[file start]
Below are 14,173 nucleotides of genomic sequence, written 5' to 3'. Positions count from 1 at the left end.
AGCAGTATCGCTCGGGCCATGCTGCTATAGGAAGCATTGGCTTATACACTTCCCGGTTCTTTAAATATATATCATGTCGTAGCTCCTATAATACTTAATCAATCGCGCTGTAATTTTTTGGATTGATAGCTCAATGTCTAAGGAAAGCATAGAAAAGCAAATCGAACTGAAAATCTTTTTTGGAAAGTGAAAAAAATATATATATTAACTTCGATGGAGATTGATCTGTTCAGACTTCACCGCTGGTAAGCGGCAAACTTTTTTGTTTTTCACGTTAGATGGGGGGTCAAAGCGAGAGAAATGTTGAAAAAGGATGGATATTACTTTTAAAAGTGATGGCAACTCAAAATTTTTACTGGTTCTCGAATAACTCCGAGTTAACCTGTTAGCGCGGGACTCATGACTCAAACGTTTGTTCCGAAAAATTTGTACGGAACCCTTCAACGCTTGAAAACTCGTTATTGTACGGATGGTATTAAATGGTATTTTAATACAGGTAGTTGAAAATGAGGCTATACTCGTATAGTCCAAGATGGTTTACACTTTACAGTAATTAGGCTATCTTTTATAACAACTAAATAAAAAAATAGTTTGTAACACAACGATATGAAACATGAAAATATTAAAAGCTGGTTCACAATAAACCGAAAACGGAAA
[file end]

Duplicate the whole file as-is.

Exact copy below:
Below are 14,173 nucleotides of genomic sequence, written 5' to 3'. Positions count from 1 at the left end.
AGCAGTATCGCTCGGGCCATGCTGCTATAGGAAGCATTGGCTTATACACTTCCCGGTTCTTTAAATATATATCATGTCGTAGCTCCTATAATACTTAATCAATCGCGCTGTAATTTTTTGGATTGATAGCTCAATGTCTAAGGAAAGCATAGAAAAGCAAATCGAACTGAAAATCTTTTTTGGAAAGTGAAAAAAATATATATATTAACTTCGATGGAGATTGATCTGTTCAGACTTCACCGCTGGTAAGCGGCAAACTTTTTTGTTTTTCACGTTAGATGGGGGGTCAAAGCGAGAGAAATGTTGAAAAAGGATGGATATTACTTTTAAAAGTGATGGCAACTCAAAATTTTTACTGGTTCTCGAATAACTCCGAGTTAACCTGTTAGCGCGGGACTCATGACTCAAACGTTTGTTCCGAAAAATTTGTACGGAACCCTTCAACGCTTGAAAACTCGTTATTGTACGGATGGTATTAAATGGTATTTTAATACAGGTAGTTGAAAATGAGGCTATACTCGTATAGTCCAAGATGGTTTACACTTTACAGTAATTAGGCTATCTTTTATAACAACTAAATAAAAAAATAGTTTGTAACACAACGATATGAAACATGAAAATATTAAAAGCTGGTTCACAATAAACCGAAAACGGAAA